Retail design is learned while working and gaining experience. Design schools hardly address the issue and that is a pity – it’s a professional field rich with insights and technologies that are constantly updated, and of high importance to business owners and the economy.

Eye glasses stand at the mall, designed for Halperin Optical

How do you learn and keep up to date?

By attending professional conferences and exhibitions both in Israel and internationally. I read professional articles, magazines, blogs and professional websites on a daily basis, as well as general material which may be seemingly unrelated but in most cases becomes relevant – from podcasts in the fields of science, history and economy (while walking the dog) and up to financial newspapers. I watch movies as a source of inspiration, I test new ideas on my children – the consumers of the future, and I keep myself updated with all that is happening in their media – computer games, applications etc. This is a two sided dialogue, sometimes I hear my son analyzing what works and what doesn’t in a store he walked in, and find myself pleasantly surprised by his insights.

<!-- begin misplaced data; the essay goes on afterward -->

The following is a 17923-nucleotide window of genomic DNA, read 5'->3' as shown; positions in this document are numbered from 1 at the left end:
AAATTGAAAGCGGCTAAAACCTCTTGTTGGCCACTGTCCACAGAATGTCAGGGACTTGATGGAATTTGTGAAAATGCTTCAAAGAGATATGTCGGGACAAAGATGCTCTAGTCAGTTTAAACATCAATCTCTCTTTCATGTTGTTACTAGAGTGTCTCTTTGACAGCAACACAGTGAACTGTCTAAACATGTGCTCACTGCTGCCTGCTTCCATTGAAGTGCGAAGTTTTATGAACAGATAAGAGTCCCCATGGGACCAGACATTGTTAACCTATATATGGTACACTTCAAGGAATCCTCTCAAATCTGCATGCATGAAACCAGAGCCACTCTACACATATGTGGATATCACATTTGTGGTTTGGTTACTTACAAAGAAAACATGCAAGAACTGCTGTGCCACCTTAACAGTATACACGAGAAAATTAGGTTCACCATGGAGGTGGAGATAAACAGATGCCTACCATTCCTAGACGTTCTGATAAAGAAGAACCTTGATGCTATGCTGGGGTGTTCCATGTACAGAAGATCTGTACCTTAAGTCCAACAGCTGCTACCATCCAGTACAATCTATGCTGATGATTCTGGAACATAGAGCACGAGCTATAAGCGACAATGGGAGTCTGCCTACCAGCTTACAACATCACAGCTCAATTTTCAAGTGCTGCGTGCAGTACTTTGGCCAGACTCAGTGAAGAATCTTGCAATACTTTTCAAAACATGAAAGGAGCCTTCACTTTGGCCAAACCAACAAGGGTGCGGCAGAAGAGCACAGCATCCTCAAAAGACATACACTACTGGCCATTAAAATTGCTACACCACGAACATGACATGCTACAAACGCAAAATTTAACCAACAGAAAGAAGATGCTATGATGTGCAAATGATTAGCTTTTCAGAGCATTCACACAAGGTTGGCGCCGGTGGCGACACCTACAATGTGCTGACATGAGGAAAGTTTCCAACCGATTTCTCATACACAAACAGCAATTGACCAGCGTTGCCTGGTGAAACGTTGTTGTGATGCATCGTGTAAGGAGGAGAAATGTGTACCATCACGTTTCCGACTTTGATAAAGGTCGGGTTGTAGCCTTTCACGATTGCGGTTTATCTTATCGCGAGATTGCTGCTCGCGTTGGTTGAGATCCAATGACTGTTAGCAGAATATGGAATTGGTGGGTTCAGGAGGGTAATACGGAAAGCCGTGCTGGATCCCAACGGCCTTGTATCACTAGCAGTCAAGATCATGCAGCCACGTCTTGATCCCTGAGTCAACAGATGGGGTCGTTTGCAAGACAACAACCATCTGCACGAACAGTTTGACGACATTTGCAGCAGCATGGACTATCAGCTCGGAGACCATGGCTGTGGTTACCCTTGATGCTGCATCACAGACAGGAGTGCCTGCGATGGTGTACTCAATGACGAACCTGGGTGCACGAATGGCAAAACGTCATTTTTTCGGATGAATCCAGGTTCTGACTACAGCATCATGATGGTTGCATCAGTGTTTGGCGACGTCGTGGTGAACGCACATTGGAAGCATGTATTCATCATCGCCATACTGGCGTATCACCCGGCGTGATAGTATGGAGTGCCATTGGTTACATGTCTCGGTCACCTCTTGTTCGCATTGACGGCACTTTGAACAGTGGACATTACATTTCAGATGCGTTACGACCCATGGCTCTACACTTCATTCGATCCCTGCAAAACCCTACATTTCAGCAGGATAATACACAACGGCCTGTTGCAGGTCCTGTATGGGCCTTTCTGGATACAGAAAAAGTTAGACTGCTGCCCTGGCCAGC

Design of an aquarium store, Aqua Studio

How do you approach working on a new project?

“Interpretation” is the word that defines the beginning. A combination of what the client says, what he means, and that which is right for the project. These are the most exciting moments of each project. I think that I am addicted to this stage.

What do you enjoy most in your work?

The ability to positively impact the success of a business, which provides value and a meaning to what we do.

The constant changes in the field; the market changes, and I develop personally and so does the company, with each project in a field we have not done before – it is never boring. I am hyperactive and need interest in my work, therefore I mostly enjoy the changes.

I am also a satisfied customer in the supermarket and stores we designed, working out in a gym we designed and more. While I am there I make sure that everything is working fine, and I enjoy keeping in touch with our clients.

Bench design at the Sharonim Mall
Lior, giving a lecture on the 8-th Mall Committee in Eilat